Published on December 13th, 2015 | by Chris O'Connor

Knock Knock Blu-ray review

Knock Knock Blu-ray review Chris O'Connor
Special Features

Summary: An attempt at Fatal Attraction for the social networking generation.


Fatal Scripting

I want to start this by saying that I stand against the tide and will openly admit that I like Keanu Reeves, I think his image has been hampered by some early roles but that he has the capacity for captivating performance. I appreciate that Keanu takes on some unique projects and they can produce some great entertainment… then there’s Knock Knock.

The film starts with Evan Webber (Keanu Reeves) trying to get some alone time with his wife Karen (Ignacia Allamand) on his birthday, only to be interrupted by their children… it all comes across as a bit heavy handed in showing us that he is a family man. After stressing the point some more Karen and the kids leave and Evan is left home alone to work on his latest architectural project. As the evening comes Evan has been working hard and needs some “relaxation”… opening a draw he finds he and Karen’s stash of “herbal relief”. Moments later there are two young attractive ladies at the door drenched to the bone, no umbrella and apparently no charge on their phones and therefore no way to contact a cab to take them where they wanted to go (they had apparently given the wrong address and are in fact across town from where they need to be).


We are now subjected to a very protracted “seduction” by the girls… the problem is it is neither subtle nor overly enticing. We hear hints of a former life for Evan, one in which he was apparently a quite successful DJ, with a longing for days past in his demeanour the girls ramp up their game and as the presumably Uber driver gets ever closer the tension (should) mounts. The car arrives and Evan has to go and find the girls, naturally they are both in the bathroom naked and they insist he come and join them… this is the point at which Evan’s life changes irreparably.

The next morning Evan wakes to find the girls have made themselves extremely comfortable and “at home”… this is also the point at which the pain of viewing this film really sets in… not in a “oooh that’s scary” thriller type manner… but in a “these girls are infuriatingly annoying and childish.”… sense. But they don’t just antagonize Evan… they begin to get aggressive and Evan slowly discovers just what he has unleashed.


Upon watching the extra features in which the principle cast are asked about their experience with the film/ing we learn that they are under the impression that this is a modern take on Fatal Attraction… I would say that is being overly generous to this film. Fatal Attraction featured a believable situation of two people meeting (one happening to be married) and having an affair… when he realised he had made a mistake the married man tried to call it off but the lady had become obsessed and arguably psychotic which played out in a disturbing but believable manner. Knock Knock features a married man who we are told in no uncertain terms is feeling deprived in a certain department… two girls show up out of no where, seduce him then rip his life to shreds with no significant attachment to him other than they had been spying on him. For me it doesn’t ring true and as mentioned earlier… the girls just behave in a manner that is so annoying that it makes it quite a strain to watch. Perhaps I’m not clever enough to see the deeper messages here or the hidden philosophical ponderings, it really seemed more like the result of someones psychoanalysis “that’s right doctor… my dream starts with this sexy young girls and they want to have sex with me… but then I think my guilt kicks in and the dream ends with them destroying my life.”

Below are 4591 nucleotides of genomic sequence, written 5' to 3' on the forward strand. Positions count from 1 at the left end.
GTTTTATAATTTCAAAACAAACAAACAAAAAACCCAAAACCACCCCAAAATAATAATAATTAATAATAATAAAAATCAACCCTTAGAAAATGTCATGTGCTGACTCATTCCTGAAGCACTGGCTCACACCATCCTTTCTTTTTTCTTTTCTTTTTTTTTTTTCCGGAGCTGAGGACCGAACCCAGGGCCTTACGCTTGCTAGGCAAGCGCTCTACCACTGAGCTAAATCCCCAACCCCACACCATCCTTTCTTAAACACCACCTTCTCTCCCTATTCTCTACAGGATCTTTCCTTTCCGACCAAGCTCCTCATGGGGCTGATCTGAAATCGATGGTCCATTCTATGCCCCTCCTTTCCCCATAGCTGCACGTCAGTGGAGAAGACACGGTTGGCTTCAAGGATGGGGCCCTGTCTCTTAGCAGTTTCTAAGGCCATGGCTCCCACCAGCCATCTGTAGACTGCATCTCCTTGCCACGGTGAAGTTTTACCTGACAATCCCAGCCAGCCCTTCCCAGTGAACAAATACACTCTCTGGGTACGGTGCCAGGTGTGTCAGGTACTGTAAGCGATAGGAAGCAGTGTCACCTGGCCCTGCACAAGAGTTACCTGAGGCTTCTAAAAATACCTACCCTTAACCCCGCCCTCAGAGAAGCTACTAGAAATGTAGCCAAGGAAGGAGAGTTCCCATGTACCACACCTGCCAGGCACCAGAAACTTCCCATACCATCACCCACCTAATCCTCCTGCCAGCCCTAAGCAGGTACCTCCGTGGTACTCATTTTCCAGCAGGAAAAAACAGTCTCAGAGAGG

The film is directed by Eli Roth (husband of Lorenza Izzo who plays Genisis, one of the two girls who show up to terrorize Evan) whose pedigree is shock horror fare such as Hostel and Cabin Fever and given that his father Sheldon Roth is a world renowned psychiatrist/psychoanalyst there may be an element of that upbringing that crept into the script. I appreciate his use of more traditional cinematography, basically the avoidance of jump cuts and “shaky” cam, but the story here just doesn’t work for me though I do suspect that his genre of films are not my style to begin with… perhaps those with a love of slasher films and the like might be more inclined to find this story enjoyable… for everyone else… don’t answer the door to Knock Knock.

About the Author'

Father of four, husband of one and all round oddity. Gaming at home since about 1982 with a Sinclair ZX Spectrum. Moving on to the more traditional PC genre in the years that followed with the classic Jump Joe and Alley Cat. CGA, EGA, VGA and beyond PC's have been central to my gaming but I've also enjoyed consoles and hand helds along the way (who remembers the Atari Lynx?). Would have been actor/film maker, jack of many trades master of none.

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